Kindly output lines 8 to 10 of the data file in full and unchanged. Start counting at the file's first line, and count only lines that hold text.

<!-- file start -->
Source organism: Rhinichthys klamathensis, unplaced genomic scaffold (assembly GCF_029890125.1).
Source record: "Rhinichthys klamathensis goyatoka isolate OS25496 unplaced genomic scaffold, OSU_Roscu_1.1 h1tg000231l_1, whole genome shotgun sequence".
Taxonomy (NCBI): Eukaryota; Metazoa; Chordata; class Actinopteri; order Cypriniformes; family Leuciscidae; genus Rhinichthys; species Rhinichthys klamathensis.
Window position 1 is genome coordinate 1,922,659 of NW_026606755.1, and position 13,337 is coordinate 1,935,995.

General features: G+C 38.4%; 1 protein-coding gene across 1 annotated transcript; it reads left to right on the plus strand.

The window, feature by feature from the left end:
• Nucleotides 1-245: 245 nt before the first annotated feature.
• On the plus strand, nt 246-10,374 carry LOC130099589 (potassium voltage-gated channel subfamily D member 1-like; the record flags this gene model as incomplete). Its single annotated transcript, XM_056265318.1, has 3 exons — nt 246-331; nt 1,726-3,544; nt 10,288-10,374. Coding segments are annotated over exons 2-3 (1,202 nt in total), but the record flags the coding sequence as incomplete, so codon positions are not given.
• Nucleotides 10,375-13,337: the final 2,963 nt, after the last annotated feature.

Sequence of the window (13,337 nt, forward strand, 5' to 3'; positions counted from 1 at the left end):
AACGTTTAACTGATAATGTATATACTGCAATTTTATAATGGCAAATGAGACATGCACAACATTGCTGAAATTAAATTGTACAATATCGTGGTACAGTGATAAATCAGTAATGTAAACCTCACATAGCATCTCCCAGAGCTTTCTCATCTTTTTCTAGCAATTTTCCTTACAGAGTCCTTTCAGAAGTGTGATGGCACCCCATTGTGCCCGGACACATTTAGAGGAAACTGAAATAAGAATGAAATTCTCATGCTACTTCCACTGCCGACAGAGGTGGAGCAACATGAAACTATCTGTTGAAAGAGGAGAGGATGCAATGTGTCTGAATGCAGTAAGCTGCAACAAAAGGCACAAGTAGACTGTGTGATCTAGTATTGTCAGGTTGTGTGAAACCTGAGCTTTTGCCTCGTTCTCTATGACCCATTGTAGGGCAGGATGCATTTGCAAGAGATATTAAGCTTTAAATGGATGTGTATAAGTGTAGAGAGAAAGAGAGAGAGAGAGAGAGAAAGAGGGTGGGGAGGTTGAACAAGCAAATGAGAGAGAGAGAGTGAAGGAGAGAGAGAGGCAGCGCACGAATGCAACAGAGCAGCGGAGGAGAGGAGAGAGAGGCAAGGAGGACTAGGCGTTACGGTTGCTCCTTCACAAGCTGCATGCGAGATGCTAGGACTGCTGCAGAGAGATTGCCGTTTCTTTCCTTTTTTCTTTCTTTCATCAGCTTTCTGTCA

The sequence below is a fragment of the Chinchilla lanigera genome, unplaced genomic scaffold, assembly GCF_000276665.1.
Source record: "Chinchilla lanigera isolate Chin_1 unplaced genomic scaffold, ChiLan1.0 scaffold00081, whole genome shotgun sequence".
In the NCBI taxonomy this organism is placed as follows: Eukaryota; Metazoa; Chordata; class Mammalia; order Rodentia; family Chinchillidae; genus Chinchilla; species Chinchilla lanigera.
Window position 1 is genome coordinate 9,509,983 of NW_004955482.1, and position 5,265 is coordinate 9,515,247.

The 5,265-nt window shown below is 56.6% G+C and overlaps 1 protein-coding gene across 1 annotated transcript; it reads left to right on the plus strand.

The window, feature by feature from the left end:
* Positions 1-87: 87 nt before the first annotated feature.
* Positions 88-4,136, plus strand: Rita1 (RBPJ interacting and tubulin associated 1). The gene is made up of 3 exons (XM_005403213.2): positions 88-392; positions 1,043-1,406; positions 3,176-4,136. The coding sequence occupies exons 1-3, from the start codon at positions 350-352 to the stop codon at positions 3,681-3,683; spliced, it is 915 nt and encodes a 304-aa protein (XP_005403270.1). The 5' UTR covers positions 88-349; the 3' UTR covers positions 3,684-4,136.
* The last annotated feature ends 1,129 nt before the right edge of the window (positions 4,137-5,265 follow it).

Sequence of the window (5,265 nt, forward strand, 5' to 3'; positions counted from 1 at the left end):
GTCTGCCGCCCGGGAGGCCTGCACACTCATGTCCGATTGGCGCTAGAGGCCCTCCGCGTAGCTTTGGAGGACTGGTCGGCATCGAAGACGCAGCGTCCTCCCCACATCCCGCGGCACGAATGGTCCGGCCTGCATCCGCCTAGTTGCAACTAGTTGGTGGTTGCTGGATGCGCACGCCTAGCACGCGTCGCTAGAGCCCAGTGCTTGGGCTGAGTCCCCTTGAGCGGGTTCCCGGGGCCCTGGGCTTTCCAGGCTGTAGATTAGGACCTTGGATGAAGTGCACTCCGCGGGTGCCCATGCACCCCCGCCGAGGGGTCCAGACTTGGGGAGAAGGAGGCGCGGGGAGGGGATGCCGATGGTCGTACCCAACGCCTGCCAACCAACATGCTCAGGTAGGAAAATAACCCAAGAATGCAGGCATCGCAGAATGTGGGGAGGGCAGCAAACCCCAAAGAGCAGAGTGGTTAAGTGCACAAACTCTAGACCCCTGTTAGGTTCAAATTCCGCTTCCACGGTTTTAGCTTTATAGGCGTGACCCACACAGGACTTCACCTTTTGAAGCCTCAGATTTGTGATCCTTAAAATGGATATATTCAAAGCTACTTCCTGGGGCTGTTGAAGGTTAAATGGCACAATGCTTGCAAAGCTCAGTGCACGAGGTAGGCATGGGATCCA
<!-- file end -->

• On the plus strand, nt 246-10,374 carry LOC130099589 (potassium voltage-gated channel subfamily D member 1-like; the record flags this gene model as incomplete). Its single annotated transcript, XM_056265318.1, has 3 exons — nt 246-331; nt 1,726-3,544; nt 10,288-10,374. Coding segments are annotated over exons 2-3 (1,202 nt in total), but the record flags the coding sequence as incomplete, so codon positions are not given.
• Nucleotides 10,375-13,337: the final 2,963 nt, after the last annotated feature.

Sequence of the window (13,337 nt, forward strand, 5' to 3'; positions counted from 1 at the left end):